Fictionalized History: Hindering or Helping?

In the 2 part episode titled “I Am Anne Frank”   in American Horror Story (a popular fictional television show that centers on different characters in haunted locations) a woman in a 1960s asylum claims to be Anne Frank.  After watching the episode I took to the web to see A) What kind of reception the episode received (surprisingly well) and B) If there were Anne Frank impostors.  My web search quickly turned up an interview with the show’s creator, Ryan Murphy. Murphy in his interview is asked point blank why he brings Anne Frank into the story and he replies that she is a historical figure that has always interested him due to the number of women that claimed to be her following the diary’s publication.

Murphy also mentions Anastastia Romanov, the famous Russian Grand Duchess who was shot to death in 1918 during WWI at 17. Like Anne Frank, Murphy explains that following Anastasia Romanov’s death women came forward claiming to be her. I knew this to be true as I had done some research into the Romanovs in elementary school.

While trying to find out more on Anne Frank impostors, I came across a thread posted on GoodReads.com. Someone had posted a comment about the American Horror Story episode. Unfortunately this led to a number of people be confused:

Discussion on Anne Frank's appearance in American Horror Story

This got me thinking about whether or not the misrepresentation, or the misplacement, of historical characters in film and television was a good idea. It certainly doesn’t help perpetuate historical accuracy. However, Anne Frank’s appearance in American Horror Story had piqued my interest in Anne Frank her impostors, causing me to do some research.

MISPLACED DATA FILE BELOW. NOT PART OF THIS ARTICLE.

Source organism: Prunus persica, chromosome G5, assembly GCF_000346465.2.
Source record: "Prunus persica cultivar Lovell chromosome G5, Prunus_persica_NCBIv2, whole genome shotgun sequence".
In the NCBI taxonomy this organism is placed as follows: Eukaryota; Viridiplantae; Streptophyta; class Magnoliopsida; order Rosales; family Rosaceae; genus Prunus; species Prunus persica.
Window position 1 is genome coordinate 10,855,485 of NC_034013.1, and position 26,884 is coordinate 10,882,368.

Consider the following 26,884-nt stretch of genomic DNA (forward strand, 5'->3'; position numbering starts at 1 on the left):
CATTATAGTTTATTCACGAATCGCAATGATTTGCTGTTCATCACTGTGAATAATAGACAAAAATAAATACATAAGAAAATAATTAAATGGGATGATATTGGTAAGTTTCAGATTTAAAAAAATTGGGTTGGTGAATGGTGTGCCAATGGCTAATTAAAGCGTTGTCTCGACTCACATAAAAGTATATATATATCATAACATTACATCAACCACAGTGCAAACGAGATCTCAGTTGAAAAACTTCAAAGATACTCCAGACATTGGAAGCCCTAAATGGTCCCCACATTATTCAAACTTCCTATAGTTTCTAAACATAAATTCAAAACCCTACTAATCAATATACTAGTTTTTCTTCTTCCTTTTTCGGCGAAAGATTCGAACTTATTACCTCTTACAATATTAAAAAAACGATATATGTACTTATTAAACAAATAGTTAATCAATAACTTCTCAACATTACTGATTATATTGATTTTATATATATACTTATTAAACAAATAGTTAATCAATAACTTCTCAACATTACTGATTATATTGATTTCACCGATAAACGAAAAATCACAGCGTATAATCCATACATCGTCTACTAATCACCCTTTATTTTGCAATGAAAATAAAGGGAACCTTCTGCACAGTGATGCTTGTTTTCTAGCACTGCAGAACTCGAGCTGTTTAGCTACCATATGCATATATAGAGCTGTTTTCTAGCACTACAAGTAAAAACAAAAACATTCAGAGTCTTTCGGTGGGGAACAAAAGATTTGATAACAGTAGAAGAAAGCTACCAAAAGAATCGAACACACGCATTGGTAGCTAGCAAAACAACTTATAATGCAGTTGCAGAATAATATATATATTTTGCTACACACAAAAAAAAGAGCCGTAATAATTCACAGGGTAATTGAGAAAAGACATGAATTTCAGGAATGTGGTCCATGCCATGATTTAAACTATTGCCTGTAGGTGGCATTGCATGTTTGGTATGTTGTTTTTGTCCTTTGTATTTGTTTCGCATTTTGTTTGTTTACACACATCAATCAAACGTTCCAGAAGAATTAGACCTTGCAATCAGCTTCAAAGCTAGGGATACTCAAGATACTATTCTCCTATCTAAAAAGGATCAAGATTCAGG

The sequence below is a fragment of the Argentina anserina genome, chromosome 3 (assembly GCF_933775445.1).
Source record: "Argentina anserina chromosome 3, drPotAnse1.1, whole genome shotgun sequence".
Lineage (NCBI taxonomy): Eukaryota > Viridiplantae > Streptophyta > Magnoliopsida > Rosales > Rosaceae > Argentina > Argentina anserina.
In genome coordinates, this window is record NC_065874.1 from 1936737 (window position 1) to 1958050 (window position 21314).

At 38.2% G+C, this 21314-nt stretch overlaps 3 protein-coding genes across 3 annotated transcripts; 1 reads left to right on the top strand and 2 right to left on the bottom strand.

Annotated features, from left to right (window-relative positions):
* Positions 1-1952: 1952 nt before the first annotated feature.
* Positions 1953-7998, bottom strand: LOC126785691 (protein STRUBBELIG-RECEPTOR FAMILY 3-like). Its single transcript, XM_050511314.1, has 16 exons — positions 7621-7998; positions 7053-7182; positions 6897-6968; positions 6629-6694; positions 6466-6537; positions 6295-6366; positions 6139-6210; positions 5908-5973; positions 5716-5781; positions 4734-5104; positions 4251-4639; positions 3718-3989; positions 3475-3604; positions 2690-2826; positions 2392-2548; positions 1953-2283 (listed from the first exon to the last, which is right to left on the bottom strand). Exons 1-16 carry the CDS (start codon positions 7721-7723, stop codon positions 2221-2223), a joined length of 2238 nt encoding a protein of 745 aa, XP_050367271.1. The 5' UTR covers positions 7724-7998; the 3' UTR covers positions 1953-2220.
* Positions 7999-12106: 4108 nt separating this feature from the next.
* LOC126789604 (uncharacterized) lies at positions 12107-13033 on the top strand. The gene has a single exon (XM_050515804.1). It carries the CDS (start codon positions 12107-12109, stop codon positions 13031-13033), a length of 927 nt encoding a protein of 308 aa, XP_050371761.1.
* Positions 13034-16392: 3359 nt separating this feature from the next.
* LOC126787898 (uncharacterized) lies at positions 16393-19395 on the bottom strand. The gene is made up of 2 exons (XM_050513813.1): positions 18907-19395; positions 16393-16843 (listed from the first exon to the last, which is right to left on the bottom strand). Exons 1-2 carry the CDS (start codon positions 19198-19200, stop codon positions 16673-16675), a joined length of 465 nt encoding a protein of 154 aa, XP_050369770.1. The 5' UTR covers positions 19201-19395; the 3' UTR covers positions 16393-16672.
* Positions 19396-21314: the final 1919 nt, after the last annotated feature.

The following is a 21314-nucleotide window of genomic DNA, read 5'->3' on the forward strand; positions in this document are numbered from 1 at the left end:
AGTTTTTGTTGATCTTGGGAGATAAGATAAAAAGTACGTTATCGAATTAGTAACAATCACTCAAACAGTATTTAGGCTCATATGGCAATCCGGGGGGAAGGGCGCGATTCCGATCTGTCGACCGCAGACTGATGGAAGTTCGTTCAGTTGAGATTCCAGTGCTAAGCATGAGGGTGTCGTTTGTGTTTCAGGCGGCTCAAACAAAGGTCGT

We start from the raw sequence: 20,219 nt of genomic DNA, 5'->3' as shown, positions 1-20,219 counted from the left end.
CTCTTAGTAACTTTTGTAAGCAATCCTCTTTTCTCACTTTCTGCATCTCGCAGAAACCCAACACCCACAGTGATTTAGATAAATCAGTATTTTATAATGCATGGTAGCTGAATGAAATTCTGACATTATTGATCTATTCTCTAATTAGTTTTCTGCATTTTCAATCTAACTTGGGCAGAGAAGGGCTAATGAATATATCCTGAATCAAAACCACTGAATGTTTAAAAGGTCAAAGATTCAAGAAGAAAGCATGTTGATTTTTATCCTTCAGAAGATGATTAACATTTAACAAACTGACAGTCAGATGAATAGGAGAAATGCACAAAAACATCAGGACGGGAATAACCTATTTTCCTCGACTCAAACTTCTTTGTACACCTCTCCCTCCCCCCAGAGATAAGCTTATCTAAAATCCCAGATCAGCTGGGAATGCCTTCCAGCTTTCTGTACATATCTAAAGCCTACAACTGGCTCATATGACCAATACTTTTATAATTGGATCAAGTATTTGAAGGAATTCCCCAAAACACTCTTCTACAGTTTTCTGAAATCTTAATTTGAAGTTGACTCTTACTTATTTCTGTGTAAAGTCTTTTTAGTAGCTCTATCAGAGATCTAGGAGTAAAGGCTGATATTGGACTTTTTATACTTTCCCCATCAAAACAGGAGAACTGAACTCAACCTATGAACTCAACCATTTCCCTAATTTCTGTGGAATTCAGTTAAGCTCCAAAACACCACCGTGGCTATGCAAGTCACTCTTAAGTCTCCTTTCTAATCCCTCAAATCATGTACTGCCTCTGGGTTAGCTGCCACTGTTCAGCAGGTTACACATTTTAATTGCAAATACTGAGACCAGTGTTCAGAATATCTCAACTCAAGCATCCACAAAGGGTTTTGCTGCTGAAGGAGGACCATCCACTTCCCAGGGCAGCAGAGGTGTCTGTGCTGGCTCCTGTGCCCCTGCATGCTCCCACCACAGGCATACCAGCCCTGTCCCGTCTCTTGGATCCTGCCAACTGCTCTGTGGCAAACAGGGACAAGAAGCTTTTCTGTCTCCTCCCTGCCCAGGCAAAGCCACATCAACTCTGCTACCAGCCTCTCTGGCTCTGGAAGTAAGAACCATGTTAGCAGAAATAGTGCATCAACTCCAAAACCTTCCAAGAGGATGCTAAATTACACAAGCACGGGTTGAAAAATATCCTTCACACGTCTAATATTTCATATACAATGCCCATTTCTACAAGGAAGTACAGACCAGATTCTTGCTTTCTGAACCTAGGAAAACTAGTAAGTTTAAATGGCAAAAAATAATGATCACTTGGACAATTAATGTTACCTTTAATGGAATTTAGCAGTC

Upon reflecting, I realized this wasn’t the first personal instance in which film/television had pique my interest in history. For those who weren’t fortunate enough to grow up in the 90’s and watch a plethora of animated movies,  in 1997 20th Century Fox presented the animated movie Anastasia, centering on none other than Anastasia Romanov. The animated children’s film is based on Anastasia escaping her families’ execution and her journey to re-connect with her grandmother/discover who she is. The movie, with its spicing of semi-accurate history combined with catchy music left an impression on my young self. I vividly remember going to my public library (back when I didn’t Google) to learn more. Needless to say, the Romanov family occupied my interest for a number of years.

So, despite being inaccurate, the film did propel me to learn more about the Romanov’s story, and into the study of history. Then is the misrepresentation excusable? My answer is possibly, particularly when it foster interest in history. Besides, how many archaeology students didn’t watch Indiana Jones and think “I want a cool hat and a whip!” I think there is a fine balance in film and television to entertain and to present some sort of “truth.” At least in my case, I didn’t watch Anastasia and grow up thinking that she had indeed survived. Instead I was intrigued and excited to learn more. But then again maybe there are people out there who came away with something different, like that all Russians burst into musical numbers.

EK

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